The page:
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Lifespan Gene (video)
June 07, 2002

Interviewee: Lenny Guarente, Massachusetts Institute of Technology.

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Produced by Sanjanthi Velu


Copyright © Center for Science and the Media, with footage from AARP, National Institute of Aging and Cynthia Kenyons (UCSF).

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Longer Life Mouse (video) - Some unusually long-living mice may reveal the secret to a long healthy life. (12/6/01)

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We all know that diet and exercise can help us live longer and healthier. For many of us that’s easier said than done.

Will there ever be a drug that can help us stay young longer?

This ScienCentral News video reports that there is hope, and some scientists say the key to a long life may be a single gene.


Staying Alive

Given the chance to live up to 150 years, most of us would readily grab it. Genetic research is beginning to indicate that some day it may cease to be chance and become more of a choice.

While there are many reasons we age, some scientists say that the mechanisms of one gene may hold the key to a long life. The gene in question is called SIR2, for Silent Information Regulator. SIR2 seems to be directly linked to prolonging the lifespan in different organisms, including man. Lenny Guarente, professor of biology at Massachusetts Institute of Technology, is studying how SIR2 is connected to calorie restriction, metabolism and aging in various organisms.

Calorie restriction and SIR2

Caloric restriction, a radical diet by which you cut a third of your caloric intake per day has long been known to increase lifespan in a variety of organisms.

Guarente says while calorie restriction is, thus far, the only proven way to increase lifespan, SIR2 plays an important role in this mediation. He’s shown that SIR2 monitors the environment and sends signals to the body during lean periods. "I think what SIR2 is doing is it’s telling the animalÖ if conditions are poor and for example nutrients are scarce, SIR2 says let’s hunker down, let’s slow down, let’s not reproduce, let’s slow down the aging process and let’s weather the storm," he says. "So let’s survive longer, so that when things get better weíre still standing and we can resume what we were doing."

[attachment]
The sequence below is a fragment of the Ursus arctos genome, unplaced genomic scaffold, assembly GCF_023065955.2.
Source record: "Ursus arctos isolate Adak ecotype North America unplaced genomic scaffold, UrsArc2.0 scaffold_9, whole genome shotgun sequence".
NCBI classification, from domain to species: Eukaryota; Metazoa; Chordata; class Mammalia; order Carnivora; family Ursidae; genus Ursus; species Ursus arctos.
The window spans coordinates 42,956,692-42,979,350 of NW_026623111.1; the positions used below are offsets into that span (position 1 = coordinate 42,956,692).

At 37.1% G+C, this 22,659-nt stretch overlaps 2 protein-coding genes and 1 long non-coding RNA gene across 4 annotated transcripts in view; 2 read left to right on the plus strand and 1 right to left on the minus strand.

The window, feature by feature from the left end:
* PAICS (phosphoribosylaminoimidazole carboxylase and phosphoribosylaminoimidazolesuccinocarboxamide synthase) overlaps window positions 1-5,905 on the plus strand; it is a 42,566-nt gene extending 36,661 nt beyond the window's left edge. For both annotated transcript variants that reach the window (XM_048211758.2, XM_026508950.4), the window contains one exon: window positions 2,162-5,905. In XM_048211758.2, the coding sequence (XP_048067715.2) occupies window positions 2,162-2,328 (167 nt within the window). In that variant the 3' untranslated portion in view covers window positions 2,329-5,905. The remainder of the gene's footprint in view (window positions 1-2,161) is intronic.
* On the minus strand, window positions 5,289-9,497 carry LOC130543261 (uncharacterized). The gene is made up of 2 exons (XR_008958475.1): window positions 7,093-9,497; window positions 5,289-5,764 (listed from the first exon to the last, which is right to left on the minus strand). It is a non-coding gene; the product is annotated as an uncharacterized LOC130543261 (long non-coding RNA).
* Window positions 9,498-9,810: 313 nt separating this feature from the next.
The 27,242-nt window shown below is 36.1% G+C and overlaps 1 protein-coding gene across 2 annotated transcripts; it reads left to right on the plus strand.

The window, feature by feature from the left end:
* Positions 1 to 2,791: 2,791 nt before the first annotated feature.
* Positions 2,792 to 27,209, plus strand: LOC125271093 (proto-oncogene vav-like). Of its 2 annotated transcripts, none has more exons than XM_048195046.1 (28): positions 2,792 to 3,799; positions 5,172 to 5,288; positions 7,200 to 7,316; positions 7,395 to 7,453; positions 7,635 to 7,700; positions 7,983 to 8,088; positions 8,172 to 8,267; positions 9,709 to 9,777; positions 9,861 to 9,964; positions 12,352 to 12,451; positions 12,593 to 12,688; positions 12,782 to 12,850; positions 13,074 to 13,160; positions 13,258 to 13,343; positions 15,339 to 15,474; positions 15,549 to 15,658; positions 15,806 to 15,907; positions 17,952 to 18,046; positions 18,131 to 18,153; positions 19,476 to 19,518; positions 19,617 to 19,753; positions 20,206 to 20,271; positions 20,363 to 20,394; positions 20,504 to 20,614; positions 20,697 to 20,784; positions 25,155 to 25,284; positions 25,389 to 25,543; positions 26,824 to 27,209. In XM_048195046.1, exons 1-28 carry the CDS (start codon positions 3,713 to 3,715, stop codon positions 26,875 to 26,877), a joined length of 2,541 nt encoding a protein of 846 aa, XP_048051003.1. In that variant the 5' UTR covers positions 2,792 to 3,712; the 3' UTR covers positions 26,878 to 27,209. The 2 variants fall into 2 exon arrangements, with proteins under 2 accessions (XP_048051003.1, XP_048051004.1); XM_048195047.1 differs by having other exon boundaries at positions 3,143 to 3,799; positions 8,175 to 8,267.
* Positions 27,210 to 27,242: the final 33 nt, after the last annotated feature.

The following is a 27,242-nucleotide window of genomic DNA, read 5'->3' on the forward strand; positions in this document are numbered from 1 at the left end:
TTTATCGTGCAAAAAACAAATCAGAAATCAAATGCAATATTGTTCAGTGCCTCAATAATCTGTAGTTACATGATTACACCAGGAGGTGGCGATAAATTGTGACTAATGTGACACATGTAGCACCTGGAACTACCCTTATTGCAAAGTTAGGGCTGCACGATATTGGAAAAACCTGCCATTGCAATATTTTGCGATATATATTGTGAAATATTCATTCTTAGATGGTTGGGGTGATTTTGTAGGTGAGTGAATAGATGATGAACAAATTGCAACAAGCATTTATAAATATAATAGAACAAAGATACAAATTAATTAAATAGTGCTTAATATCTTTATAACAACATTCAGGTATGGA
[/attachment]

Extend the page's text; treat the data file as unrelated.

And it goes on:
The Youthful Worm

C. elegans or Caenorhabditis elegans, a small nematode, has been scientistsí best friend for quite some time. This 1 millimeter long roundworm has an average life span of just two or three weeks and hence is an ideal subject for scientists to study lifespan in a short span of time. This tiny organism also shares 74 percent of our genes.

Dr. Guarente and his collaborator Dr. Cynthia Kenyons at the Department of Biochemistry and Biophysics, University of California San Francisco, have been tinkering with the SIR2 gene in yeast cells (which we use to make bread and wine) and in the roundworm. It turned out that the manipulated SIR2 gene controls lifespan in both species.

"They could add one extra copy of the gene and the yeast cells lived longer and the most amazing thing was that exactly the same thing was true in roundworms," says Guarente "Its important to us because the evolutionary difference between yeast and roundworms is vast. So if this same gene is regulating the longevity in these two very different organisms, chances are that it is universal and its effects would include us."

The P53 gene

The scientists have also found "a relationship between the mouse SIR2 gene, that is most similar to the yeast SIR2 gene and another gene known as the P53 gene." P53 is a well-known cancer suppressor gene. When cells get damaged, rather than develop into mutations and become tumors, P53 simply calls these cells to commit suicide.

The problem, Guarente says, is that P53 activity remains turned on later in life and it is possible that unwanted cell death later in life causes the degeneration of organs. But if SIR2 modulates and fine-tunes that cell death as we age, " it’s possible that SIR2 will be able to ultra-regulate the survivability of organs and the whole animal," he says.

By manipulating SIR2 to modulate the activities of P53, could cancer cells end up living and mutating when they would normally die? Guarente says there need not be a trade-off. He is hopeful that they can develop a drug that can slow down aging and yet not promote cancer.



by Sanjanthi Velu


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